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April 15, 2013
Shareowners Call for a Vote in Favor of Good Governance at JPMorgan
    by Robert Kropp

In a letter to the bank's shareowners, the American Federation of State, County & Municipal Employees and its co-filers argue for support for their resolution calling for separation of the positions of Chair and CEO.

The New York Times recently reported that the board of directors of JPMorgan Chase is "working behind the scenes to avert a major potential embarrassment" with an "unusually proactive" campaign to convince shareowners to vote against a resolution calling for the separation of the positions of Chair and CEO.

The resolution, filed by the American Federation of State, County & Municipal Employees (AFSCME) and a coalition of co-filers, states, "We believe that a CEO who also serves as chair operates under a conflict of interest that can result in excessive management influence on the board and weaken the board's oversight of management." Jamie Dimon currently holds both positions at the financial institution. Last year's resolution, also filed by AFSCME and voted on by shareowners just days after reports that JPMorgan had lost billions of dollars in the now-infamous London Whale episode, gained an impressive 40% support.

A recent report by the Senate's Permanent Subcommittee on Investigations described the episode as "a massive bet on a complex set of synthetic credit derivatives."

"Wall Street greed and conflicts of interest drove our economy into a ditch," AFSCME President Gerald McEntee said. "The stakes are too high to leave Jamie Dimon unsupervised. Dimon denied that the 'London Whale' was making risky bets, and now that this has turned out to be a fish story, shareholders need to step in."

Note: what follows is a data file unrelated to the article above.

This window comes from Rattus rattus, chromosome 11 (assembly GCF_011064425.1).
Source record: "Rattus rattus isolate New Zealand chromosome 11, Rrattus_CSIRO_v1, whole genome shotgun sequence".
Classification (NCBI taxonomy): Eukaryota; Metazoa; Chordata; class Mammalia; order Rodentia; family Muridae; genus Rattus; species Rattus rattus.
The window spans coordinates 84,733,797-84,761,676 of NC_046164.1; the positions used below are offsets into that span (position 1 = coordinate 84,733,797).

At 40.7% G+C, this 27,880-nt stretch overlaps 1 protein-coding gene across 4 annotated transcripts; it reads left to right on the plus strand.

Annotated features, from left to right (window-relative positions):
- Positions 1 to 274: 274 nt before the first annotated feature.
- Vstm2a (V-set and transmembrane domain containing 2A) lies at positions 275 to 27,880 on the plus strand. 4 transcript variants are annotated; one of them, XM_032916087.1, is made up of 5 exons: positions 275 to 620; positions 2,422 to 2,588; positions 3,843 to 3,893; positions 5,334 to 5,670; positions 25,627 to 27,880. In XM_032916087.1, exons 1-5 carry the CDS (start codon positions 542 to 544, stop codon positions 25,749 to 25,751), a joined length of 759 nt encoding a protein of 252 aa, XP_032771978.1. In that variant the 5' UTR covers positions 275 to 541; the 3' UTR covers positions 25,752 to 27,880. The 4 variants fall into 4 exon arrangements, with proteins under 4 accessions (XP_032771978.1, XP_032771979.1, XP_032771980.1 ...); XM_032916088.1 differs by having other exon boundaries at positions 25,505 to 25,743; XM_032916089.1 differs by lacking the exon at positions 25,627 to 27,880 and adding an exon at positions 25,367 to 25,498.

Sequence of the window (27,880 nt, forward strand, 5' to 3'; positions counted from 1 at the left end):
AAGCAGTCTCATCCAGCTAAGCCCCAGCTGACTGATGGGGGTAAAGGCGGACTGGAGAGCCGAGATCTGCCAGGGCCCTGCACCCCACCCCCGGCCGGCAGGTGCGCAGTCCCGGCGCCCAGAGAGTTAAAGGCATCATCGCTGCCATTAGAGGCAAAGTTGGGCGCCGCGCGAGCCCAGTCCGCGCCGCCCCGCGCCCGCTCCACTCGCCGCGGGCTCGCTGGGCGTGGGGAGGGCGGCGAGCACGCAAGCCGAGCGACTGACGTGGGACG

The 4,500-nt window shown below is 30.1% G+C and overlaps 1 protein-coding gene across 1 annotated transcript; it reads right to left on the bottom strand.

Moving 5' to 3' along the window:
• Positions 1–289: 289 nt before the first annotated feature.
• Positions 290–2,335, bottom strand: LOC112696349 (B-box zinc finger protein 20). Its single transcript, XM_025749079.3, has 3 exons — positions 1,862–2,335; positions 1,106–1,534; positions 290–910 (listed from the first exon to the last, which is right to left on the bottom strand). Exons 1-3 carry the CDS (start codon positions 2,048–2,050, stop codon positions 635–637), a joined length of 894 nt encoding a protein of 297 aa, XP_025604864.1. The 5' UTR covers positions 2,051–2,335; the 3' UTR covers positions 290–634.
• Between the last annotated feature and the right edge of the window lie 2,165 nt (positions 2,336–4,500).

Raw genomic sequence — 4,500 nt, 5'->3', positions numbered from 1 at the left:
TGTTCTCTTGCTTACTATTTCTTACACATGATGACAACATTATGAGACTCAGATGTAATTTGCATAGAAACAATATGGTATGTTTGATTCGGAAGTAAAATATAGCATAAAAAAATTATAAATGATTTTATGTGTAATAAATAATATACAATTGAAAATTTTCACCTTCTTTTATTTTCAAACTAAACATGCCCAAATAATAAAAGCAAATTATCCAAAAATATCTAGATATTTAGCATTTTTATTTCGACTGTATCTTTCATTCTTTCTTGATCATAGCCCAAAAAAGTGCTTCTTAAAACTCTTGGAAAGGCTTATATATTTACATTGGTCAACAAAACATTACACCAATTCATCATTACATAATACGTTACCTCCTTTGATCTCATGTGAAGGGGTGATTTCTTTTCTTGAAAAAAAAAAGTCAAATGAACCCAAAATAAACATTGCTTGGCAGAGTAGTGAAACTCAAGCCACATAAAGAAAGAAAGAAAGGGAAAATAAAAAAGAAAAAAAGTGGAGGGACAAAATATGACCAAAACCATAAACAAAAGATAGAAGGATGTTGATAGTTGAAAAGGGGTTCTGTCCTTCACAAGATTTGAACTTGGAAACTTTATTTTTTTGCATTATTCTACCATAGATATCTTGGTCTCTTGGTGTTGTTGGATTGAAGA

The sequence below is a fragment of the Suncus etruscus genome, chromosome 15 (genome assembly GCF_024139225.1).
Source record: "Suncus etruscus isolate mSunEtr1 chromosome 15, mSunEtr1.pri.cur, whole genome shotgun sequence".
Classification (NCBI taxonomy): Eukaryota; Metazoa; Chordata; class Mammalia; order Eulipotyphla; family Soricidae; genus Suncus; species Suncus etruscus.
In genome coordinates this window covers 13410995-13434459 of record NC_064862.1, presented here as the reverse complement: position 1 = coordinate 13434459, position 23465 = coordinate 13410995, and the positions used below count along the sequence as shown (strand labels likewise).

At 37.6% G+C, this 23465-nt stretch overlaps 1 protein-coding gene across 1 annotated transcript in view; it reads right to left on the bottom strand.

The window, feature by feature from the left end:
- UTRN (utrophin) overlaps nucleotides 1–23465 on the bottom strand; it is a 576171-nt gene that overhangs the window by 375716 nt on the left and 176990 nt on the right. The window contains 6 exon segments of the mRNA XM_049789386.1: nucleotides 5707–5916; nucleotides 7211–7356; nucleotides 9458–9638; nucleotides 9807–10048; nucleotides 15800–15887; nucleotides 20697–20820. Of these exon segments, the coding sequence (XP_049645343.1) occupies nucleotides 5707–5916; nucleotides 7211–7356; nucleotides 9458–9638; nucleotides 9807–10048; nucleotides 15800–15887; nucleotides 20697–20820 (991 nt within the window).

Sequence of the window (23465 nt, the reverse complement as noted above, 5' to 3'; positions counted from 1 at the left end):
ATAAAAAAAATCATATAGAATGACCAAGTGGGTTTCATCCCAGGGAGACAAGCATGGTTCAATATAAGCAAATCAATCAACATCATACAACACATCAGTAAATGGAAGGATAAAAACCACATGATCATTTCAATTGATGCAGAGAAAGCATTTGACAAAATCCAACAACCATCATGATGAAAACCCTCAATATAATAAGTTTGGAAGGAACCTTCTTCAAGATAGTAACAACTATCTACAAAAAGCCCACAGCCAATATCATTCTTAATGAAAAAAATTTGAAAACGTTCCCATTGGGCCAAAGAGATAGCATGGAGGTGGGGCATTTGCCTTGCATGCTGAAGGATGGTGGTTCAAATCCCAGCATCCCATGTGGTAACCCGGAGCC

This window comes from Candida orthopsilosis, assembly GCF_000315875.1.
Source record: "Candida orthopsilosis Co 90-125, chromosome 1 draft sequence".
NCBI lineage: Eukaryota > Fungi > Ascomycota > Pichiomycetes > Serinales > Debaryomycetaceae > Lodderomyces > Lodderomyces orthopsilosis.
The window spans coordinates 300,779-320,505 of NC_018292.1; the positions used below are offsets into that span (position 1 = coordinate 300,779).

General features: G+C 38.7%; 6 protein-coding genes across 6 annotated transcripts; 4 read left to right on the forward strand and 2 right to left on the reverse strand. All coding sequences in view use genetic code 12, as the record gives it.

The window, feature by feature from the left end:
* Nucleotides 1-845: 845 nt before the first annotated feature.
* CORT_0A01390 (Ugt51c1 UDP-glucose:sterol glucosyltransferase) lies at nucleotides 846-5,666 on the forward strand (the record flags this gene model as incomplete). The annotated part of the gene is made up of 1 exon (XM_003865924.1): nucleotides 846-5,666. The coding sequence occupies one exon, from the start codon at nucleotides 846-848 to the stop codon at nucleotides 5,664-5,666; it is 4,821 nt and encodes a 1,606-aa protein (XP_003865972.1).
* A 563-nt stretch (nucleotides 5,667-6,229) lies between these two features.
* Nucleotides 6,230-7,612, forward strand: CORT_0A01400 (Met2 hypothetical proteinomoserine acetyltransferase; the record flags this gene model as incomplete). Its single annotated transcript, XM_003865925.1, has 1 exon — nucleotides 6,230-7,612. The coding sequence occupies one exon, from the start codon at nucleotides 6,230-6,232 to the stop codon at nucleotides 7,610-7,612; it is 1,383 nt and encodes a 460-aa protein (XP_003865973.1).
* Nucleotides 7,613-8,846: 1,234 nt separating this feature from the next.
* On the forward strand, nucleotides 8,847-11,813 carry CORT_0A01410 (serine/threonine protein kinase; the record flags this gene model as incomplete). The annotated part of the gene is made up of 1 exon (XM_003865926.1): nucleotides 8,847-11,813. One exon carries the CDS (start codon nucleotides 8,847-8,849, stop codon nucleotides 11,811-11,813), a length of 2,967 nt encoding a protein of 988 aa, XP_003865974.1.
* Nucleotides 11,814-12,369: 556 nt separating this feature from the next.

The campaign of support for Dimon by the bank's board certainly suggests a case of "excessive management influence," as AFSCME argues in its resolution. The separation of the two positions has become an increasingly common benchmark for good corporate governance. A report published last year by GMI Ratings concluded, "Five-year shareholder returns are nearly 28 percent higher at companies with a separate CEO and chair."

AFSCME and its co-filers are not letting the board's campaign go unanswered. In a letter to shareowners, the coalition identifies itself as "a group of US and UK institutional investors representing assets of over $320 billion."

"It is incumbent on JPM and its board to restore credibility with regulators in light of multiple violations, litigation, settlements and investigations that have cost the company $16 billion since 2009," the letter states. "Serious internal control, corporate culture, board oversight, and risk management issues exist at JPM as evidenced by recent reports regarding the 'London whale' trades; the firm's own investigation points to a failure to inform the relevant board committee of important events at the company."

The letter quotes findings by the Group of Thirty (G30), an organization of international economic and financial policy experts, that seem to support dividing the roles at an institution such as JPMorgan. It also includes statements by Wall Street analysts who argue that JPMorgan would benefit by dividing the positions.

Furthermore, the letter continues, "JPM's primary regulator, the Office of the Comptroller of the Currency (OCC), downgraded the firm's Management rating from 2 to 3 meaning 'the capabilities of management or the board of directors may be insufficient,' and that management and board performance 'need improvement.'"

The London Whale losses "underscore the need for separating CEO and Chair," the letter concludes.

JPMorgan Chase's annual general meeting will be held on May 21st.


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